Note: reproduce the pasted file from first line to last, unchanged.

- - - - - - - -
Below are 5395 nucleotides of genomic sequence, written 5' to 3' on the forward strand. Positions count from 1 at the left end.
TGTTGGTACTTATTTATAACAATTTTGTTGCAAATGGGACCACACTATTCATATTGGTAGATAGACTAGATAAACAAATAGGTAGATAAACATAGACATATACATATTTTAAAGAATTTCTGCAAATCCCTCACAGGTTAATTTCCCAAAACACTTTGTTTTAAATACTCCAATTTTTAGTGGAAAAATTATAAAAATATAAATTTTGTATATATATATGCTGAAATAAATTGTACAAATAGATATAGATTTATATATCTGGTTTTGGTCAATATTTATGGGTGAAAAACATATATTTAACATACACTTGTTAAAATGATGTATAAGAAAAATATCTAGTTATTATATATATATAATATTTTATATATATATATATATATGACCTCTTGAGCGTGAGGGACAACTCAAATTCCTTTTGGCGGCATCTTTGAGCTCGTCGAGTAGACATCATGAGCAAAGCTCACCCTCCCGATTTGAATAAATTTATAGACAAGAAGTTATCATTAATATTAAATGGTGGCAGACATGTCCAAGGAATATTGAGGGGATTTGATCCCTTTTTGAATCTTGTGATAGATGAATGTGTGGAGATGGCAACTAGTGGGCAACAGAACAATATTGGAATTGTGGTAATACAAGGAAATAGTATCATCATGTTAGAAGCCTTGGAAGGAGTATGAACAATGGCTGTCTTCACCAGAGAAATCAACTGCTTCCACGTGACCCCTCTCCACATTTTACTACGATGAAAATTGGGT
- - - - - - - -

Below are 5395 nucleotides of genomic sequence, written 5' to 3' on the forward strand. Positions count from 1 at the left end.
TGTTGGTACTTATTTATAACAATTTTGTTGCAAATGGGACCACACTATTCATATTGGTAGATAGACTAGATAAACAAATAGGTAGATAAACATAGACATATACATATTTTAAAGAATTTCTGCAAATCCCTCACAGGTTAATTTCCCAAAACACTTTGTTTTAAATACTCCAATTTTTAGTGGAAAAATTATAAAAATATAAATTTTGTATATATATATGCTGAAATAAATTGTACAAATAGATATAGATTTATATATCTGGTTTTGGTCAATATTTATGGGTGAAAAACATATATTTAACATACACTTGTTAAAATGATGTATAAGAAAAATATCTAGTTATTATATATATATAATATTTTATATATATATATATATATGACCTCTTGAGCGTGAGGGACAACTCAAATTCCTTTTGGCGGCATCTTTGAGCTCGTCGAGTAGACATCATGAGCAAAGCTCACCCTCCCGATTTGAATAAATTTATAGACAAGAAGTTATCATTAATATTAAATGGTGGCAGACATGTCCAAGGAATATTGAGGGGATTTGATCCCTTTTTGAATCTTGTGATAGATGAATGTGTGGAGATGGCAACTAGTGGGCAACAGAACAATATTGGAATTGTGGTAATACAAGGAAATAGTATCATCATGTTAGAAGCCTTGGAAGGAGTATGAACAATGGCTGTCTTCACCAGAGAAATCAACTGCTTCCACGTGACCCCTCTCCACATTTTACTACGATGAAAATTGGGT